Sorry to join in conversation so late, but as a long-time player of Hogan Apex irons (since '71), I feel that golfers everywhere lost a little something special when the brand ended. I've tried and played every major manufacturer's forged blades over the years and nothing, including premier Japanese brands, comes close to the feel and playability of those old Apex irons. My game today doesn't justify or warrant a forged blade, so I'm not personally destraught at Callaway's decision to resurrect a name into an iron with no real linkage to the past product.
I agree with some others here that it would be nice if Callaway did produce something that was a legitimate heir to the Apex line, but I also feel it wouldn't matter....it wouldn't work. Callaway doesn't really make a forged iron worth very much today, so just making another forged iron and putting the Apex name to it, wouldn't serve the player hoping to capture, or re-capture, the quality of the Hogan Apex irons. When the Hogan Company lost direct input and feedback from Mr. Hogan, it lost the soul of what made a Hogan Apex iron a Hogan Apex iron.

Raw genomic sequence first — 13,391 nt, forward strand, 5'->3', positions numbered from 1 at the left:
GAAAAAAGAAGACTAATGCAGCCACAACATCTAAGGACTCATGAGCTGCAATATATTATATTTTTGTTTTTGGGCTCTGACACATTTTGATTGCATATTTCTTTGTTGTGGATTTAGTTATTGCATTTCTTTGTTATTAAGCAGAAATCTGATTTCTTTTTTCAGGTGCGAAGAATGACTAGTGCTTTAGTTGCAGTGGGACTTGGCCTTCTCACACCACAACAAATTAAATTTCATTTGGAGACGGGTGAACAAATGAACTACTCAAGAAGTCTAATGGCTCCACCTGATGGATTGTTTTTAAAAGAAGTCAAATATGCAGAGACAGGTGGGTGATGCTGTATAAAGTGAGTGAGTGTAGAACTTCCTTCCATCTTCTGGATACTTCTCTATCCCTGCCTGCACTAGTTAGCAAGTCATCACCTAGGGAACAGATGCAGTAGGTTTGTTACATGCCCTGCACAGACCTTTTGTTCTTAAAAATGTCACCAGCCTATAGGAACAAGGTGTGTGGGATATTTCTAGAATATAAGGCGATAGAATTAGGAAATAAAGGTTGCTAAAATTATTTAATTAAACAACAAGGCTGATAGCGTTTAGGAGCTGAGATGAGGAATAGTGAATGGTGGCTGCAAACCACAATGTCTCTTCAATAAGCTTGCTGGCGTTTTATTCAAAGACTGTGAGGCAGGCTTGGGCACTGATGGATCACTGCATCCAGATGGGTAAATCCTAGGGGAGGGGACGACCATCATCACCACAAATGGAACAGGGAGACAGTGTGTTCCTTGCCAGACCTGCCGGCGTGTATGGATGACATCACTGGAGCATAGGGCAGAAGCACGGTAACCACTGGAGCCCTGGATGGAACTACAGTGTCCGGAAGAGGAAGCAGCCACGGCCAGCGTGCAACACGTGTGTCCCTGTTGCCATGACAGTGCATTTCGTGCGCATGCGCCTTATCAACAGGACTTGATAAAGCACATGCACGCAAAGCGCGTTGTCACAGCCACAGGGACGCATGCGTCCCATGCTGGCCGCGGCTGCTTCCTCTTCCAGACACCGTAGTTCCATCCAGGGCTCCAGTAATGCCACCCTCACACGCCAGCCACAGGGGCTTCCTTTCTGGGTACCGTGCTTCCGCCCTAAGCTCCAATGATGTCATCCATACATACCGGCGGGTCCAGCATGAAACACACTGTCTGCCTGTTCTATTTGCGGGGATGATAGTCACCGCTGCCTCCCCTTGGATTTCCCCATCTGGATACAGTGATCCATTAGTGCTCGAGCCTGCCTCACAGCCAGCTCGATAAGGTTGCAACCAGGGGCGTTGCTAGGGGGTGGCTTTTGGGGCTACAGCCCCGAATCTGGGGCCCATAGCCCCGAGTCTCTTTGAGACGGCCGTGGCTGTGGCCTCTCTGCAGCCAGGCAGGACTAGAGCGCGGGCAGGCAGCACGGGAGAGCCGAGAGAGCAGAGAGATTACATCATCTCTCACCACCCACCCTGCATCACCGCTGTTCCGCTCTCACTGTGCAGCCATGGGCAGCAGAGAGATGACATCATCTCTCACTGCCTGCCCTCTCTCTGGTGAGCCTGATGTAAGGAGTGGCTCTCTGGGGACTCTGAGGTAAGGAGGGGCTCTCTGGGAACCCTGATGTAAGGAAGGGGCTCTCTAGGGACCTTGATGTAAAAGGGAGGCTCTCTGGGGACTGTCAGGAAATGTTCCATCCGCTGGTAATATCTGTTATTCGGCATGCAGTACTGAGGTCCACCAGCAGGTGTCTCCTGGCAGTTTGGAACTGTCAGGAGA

Today's top quality forged blades are very good...I didn't mean to imply earlier that they are not. It's just that I've never found anything that felt as good in my hands or gave me the "ball off face" feel and control as my old Apex irons (although the MP32's were pretty close). I'm sure there's a little bit of nostalgia in there somewhere, but I don't believe its totally that. They were just great clubs, and I always felt more connected to the shot than just merely making a swing.
Regarding the statement that it's the Callaway company and not the Hogan company, that is indeed true. But I don't recall seeing Mr. Callaway's name on the US Open trophy either.